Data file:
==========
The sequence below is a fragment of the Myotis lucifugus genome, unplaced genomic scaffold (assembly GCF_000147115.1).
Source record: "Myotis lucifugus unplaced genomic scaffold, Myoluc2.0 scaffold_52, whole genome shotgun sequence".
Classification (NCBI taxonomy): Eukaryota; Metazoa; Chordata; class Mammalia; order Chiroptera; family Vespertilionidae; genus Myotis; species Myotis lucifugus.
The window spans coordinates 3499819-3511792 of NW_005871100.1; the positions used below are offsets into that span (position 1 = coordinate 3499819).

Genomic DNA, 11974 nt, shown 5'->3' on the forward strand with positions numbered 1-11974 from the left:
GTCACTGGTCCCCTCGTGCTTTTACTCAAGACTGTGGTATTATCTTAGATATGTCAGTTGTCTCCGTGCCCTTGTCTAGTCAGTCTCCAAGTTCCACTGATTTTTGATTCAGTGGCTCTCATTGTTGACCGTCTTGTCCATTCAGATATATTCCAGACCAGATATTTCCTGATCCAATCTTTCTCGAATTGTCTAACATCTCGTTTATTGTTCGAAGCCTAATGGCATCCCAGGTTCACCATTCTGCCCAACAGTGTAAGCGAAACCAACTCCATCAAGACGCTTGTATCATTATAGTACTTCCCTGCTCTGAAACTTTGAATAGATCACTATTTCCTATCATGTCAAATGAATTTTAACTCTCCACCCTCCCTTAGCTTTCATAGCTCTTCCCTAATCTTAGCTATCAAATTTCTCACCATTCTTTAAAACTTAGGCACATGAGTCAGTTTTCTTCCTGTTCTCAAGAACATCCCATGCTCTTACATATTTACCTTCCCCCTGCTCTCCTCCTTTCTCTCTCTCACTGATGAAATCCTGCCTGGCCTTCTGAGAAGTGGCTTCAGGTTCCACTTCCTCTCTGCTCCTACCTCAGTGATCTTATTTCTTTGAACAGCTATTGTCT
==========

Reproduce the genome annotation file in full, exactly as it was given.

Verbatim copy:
The sequence below is a fragment of the Myotis lucifugus genome, unplaced genomic scaffold (assembly GCF_000147115.1).
Source record: "Myotis lucifugus unplaced genomic scaffold, Myoluc2.0 scaffold_52, whole genome shotgun sequence".
Classification (NCBI taxonomy): Eukaryota; Metazoa; Chordata; class Mammalia; order Chiroptera; family Vespertilionidae; genus Myotis; species Myotis lucifugus.
The window spans coordinates 3499819-3511792 of NW_005871100.1; the positions used below are offsets into that span (position 1 = coordinate 3499819).

Genomic DNA, 11974 nt, shown 5'->3' on the forward strand with positions numbered 1-11974 from the left:
GTCACTGGTCCCCTCGTGCTTTTACTCAAGACTGTGGTATTATCTTAGATATGTCAGTTGTCTCCGTGCCCTTGTCTAGTCAGTCTCCAAGTTCCACTGATTTTTGATTCAGTGGCTCTCATTGTTGACCGTCTTGTCCATTCAGATATATTCCAGACCAGATATTTCCTGATCCAATCTTTCTCGAATTGTCTAACATCTCGTTTATTGTTCGAAGCCTAATGGCATCCCAGGTTCACCATTCTGCCCAACAGTGTAAGCGAAACCAACTCCATCAAGACGCTTGTATCATTATAGTACTTCCCTGCTCTGAAACTTTGAATAGATCACTATTTCCTATCATGTCAAATGAATTTTAACTCTCCACCCTCCCTTAGCTTTCATAGCTCTTCCCTAATCTTAGCTATCAAATTTCTCACCATTCTTTAAAACTTAGGCACATGAGTCAGTTTTCTTCCTGTTCTCAAGAACATCCCATGCTCTTACATATTTACCTTCCCCCTGCTCTCCTCCTTTCTCTCTCTCACTGATGAAATCCTGCCTGGCCTTCTGAGAAGTGGCTTCAGGTTCCACTTCCTCTCTGCTCCTACCTCAGTGATCTTATTTCTTTGAACAGCTATTGTCT